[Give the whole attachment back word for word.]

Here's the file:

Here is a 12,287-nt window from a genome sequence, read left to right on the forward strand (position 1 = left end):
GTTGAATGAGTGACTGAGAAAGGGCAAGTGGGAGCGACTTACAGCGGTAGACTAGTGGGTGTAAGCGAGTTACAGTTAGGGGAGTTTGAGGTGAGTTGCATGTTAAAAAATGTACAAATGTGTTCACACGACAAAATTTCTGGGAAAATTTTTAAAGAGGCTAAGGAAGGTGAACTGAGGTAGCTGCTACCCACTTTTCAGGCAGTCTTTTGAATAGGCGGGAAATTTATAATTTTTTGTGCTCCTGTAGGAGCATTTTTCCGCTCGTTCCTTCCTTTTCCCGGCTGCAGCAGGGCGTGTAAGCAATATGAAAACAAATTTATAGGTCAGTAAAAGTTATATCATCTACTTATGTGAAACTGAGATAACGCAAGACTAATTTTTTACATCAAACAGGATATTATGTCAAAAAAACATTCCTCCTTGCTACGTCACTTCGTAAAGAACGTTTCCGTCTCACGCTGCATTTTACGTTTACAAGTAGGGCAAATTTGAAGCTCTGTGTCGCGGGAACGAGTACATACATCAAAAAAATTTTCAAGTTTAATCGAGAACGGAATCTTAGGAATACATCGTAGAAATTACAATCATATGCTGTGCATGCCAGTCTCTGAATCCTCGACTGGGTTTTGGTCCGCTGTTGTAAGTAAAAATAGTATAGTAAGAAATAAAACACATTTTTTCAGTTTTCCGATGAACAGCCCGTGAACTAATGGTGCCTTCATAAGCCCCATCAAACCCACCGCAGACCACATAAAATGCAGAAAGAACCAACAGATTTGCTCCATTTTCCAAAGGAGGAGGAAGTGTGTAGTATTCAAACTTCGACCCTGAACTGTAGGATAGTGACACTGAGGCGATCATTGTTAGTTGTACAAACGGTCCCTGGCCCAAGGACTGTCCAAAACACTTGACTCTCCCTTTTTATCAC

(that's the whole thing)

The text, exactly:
Here is a 12,287-nt window from a genome sequence, read left to right on the forward strand (position 1 = left end):
GTTGAATGAGTGACTGAGAAAGGGCAAGTGGGAGCGACTTACAGCGGTAGACTAGTGGGTGTAAGCGAGTTACAGTTAGGGGAGTTTGAGGTGAGTTGCATGTTAAAAAATGTACAAATGTGTTCACACGACAAAATTTCTGGGAAAATTTTTAAAGAGGCTAAGGAAGGTGAACTGAGGTAGCTGCTACCCACTTTTCAGGCAGTCTTTTGAATAGGCGGGAAATTTATAATTTTTTGTGCTCCTGTAGGAGCATTTTTCCGCTCGTTCCTTCCTTTTCCCGGCTGCAGCAGGGCGTGTAAGCAATATGAAAACAAATTTATAGGTCAGTAAAAGTTATATCATCTACTTATGTGAAACTGAGATAACGCAAGACTAATTTTTTACATCAAACAGGATATTATGTCAAAAAAACATTCCTCCTTGCTACGTCACTTCGTAAAGAACGTTTCCGTCTCACGCTGCATTTTACGTTTACAAGTAGGGCAAATTTGAAGCTCTGTGTCGCGGGAACGAGTACATACATCAAAAAAATTTTCAAGTTTAATCGAGAACGGAATCTTAGGAATACATCGTAGAAATTACAATCATATGCTGTGCATGCCAGTCTCTGAATCCTCGACTGGGTTTTGGTCCGCTGTTGTAAGTAAAAATAGTATAGTAAGAAATAAAACACATTTTTTCAGTTTTCCGATGAACAGCCCGTGAACTAATGGTGCCTTCATAAGCCCCATCAAACCCACCGCAGACCACATAAAATGCAGAAAGAACCAACAGATTTGCTCCATTTTCCAAAGGAGGAGGAAGTGTGTAGTATTCAAACTTCGACCCTGAACTGTAGGATAGTGACACTGAGGCGATCATTGTTAGTTGTACAAACGGTCCCTGGCCCAAGGACTGTCCAAAACACTTGACTCTCCCTTTTTATCAC